One of the products from AMD that offers really good value for money we feel is the Radeon HD 7800 series, the AMD Radeon HD 7850 and 7870. AMD's partners are very savvy to release graphics cards based on these cute products as they perform well for the money, quite well actually.
For those that missed it or need a little extra information, two graphics cards have been released in the 7800 series, Pitcairn XT (GPU codename) is the AMD Radeon HD HD7870 - it comes with 20 Compute Units carrying 1280 Stream Processors, 80 texture units and 32 ROPs. The AMD reference core and memory frequencies clock in at an impressive 1000 MHz on the GPU and 1200MHz (4800MHz effective GDDR5) on the memory, this product is equipped with 2GB memory running over a 256-bit memory interface. AMD brands this product the "One GHz Edition" due to the reference clock frequency. This means that AMD's partners can release products clocked even higher.
Pitcairn Pro is the GPU that empowers the Radeon HD 7850, it features 16 Compute Units, 1024 Stream (shader) Processors, 64 texture units and 32 ROPs. Its core and memory frequencies fall behind that of the 7870 but it is still clocked at a good 860 MHz core with 1.20GHz (4800 MHz effective) on the memory. The 7850 tested has 2GB of graphics memory, but for this model we expect to see both 2GB and 1GB memory variants in the stores. Again, the memory is based on a 256-bit interface.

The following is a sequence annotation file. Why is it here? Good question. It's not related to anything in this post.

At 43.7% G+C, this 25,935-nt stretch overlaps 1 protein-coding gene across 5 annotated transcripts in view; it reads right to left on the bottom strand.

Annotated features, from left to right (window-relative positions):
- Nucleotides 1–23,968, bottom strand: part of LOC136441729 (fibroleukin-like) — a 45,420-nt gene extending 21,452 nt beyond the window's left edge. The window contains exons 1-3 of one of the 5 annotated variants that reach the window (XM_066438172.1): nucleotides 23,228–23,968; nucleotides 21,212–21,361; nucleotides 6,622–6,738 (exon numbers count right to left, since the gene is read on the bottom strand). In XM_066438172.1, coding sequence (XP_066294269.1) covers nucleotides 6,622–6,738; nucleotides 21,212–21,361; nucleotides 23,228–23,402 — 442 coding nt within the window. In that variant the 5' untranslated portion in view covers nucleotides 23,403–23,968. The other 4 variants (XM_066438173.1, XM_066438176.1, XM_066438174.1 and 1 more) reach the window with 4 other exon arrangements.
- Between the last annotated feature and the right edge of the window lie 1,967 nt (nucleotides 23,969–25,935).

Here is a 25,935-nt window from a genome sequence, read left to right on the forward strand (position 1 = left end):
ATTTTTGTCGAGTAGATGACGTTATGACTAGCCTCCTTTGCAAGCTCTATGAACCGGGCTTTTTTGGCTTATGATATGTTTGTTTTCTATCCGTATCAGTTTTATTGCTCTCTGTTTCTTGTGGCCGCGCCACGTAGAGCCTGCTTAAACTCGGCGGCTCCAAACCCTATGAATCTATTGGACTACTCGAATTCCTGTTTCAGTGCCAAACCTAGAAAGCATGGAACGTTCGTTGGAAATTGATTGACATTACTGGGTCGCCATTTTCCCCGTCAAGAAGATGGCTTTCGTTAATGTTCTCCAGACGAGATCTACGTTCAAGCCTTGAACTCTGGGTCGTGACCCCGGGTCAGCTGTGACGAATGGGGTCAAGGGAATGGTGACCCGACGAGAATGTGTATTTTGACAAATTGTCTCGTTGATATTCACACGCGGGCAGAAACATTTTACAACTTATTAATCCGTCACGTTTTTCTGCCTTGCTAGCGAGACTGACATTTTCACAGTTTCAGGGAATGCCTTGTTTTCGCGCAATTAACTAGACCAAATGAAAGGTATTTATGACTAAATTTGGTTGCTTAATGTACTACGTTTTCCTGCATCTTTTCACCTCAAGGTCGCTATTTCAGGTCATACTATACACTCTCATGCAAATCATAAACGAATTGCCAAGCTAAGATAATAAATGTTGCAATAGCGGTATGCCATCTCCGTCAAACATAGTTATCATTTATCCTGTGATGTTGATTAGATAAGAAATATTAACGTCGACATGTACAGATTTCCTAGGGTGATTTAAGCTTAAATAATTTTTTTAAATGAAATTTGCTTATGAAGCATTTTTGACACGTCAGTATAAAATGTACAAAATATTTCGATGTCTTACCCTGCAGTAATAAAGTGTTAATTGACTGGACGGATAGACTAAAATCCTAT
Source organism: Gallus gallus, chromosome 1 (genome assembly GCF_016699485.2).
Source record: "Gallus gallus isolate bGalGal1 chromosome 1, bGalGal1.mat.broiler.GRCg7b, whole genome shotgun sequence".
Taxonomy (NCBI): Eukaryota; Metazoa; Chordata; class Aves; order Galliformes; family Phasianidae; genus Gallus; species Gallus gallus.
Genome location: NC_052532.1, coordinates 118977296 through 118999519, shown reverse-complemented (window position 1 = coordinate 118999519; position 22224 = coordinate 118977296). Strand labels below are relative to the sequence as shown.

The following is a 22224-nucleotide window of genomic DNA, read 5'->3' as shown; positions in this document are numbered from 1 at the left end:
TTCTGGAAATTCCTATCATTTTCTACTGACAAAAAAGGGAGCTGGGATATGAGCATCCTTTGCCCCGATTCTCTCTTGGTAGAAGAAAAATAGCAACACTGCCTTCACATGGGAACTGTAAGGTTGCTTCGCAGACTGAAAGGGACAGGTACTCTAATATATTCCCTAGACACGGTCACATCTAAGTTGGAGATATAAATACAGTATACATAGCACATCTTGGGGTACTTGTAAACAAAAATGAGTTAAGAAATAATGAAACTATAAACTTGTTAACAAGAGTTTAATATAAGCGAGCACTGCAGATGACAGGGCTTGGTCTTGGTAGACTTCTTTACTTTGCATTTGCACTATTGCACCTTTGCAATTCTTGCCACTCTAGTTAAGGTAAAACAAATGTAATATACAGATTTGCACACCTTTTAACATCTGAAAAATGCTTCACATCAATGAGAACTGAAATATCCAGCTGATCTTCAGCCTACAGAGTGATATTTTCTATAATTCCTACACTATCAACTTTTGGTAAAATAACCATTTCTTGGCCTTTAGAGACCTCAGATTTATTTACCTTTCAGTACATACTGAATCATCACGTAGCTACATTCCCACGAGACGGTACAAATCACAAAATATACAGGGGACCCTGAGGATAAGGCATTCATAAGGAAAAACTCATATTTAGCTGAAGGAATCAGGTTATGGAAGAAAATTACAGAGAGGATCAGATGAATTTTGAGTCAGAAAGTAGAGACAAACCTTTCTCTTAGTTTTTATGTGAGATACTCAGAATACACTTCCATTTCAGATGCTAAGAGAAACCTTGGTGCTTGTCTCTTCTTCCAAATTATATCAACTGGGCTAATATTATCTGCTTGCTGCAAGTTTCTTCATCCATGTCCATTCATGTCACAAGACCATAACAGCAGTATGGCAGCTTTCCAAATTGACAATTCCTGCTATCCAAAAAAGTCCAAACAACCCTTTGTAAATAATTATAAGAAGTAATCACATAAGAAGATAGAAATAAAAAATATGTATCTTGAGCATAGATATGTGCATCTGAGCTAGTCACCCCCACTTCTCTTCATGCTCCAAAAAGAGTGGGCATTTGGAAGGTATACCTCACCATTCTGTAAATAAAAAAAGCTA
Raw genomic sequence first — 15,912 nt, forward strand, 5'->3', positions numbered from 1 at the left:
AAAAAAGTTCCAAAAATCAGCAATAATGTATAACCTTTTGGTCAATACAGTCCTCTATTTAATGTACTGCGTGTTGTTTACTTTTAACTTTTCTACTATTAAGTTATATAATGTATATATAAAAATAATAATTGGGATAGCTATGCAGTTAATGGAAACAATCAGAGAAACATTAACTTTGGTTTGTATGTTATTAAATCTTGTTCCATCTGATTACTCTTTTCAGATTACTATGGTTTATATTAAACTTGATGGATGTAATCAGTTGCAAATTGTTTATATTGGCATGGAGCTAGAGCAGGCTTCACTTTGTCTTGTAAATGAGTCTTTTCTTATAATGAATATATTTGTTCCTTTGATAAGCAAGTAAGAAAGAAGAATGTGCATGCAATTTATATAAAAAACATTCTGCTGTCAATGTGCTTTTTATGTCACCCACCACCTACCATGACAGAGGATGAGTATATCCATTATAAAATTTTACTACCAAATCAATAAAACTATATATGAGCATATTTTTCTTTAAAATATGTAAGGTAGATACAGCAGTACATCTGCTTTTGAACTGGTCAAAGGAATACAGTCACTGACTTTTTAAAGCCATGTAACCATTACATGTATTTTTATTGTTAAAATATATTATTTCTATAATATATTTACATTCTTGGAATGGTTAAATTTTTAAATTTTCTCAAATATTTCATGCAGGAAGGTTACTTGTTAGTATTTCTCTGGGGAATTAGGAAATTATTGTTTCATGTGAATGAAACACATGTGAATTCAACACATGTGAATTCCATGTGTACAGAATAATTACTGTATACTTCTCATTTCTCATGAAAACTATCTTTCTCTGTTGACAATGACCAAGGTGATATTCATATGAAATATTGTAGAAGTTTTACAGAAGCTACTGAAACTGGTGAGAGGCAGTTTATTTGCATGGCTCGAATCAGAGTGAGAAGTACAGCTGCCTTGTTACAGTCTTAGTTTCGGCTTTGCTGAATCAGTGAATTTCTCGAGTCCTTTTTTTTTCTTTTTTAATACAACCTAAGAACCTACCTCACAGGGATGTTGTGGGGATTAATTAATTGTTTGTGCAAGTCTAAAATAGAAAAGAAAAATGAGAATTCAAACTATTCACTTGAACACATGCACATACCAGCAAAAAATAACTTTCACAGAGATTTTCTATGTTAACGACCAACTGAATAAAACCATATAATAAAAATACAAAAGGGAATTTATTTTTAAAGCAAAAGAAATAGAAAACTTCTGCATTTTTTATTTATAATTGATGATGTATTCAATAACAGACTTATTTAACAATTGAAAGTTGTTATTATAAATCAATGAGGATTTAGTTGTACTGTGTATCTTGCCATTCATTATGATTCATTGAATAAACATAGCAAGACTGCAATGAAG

HIS jumped the 7800 bandwagon as well with several models, and for this review we'll be looking at their Radeon HD 7850 IceqX TurboX model. The product comes factory overclocked very nicely for you as it is running a precipitous 1 GHz clock frequency. HIS uses a small PCB and pretty slim dual-slot cooler making the card very easy to install. Despite that factory overclock and that cooler the noise levels remain at normal levels whereas the GPU temperatures remain downright excellent as we'll show you in this review.
The graphics card is equipped with one 6-pin PCIe power connector. As mentioned the card comes factory overclocked at a full GHz (860 MHz is reference) whereas the memory is clocked at a 5000 MHz frequency (4800 MHz is the reference).
Have a peek at the 245 EUR card, and then let's start up this review.
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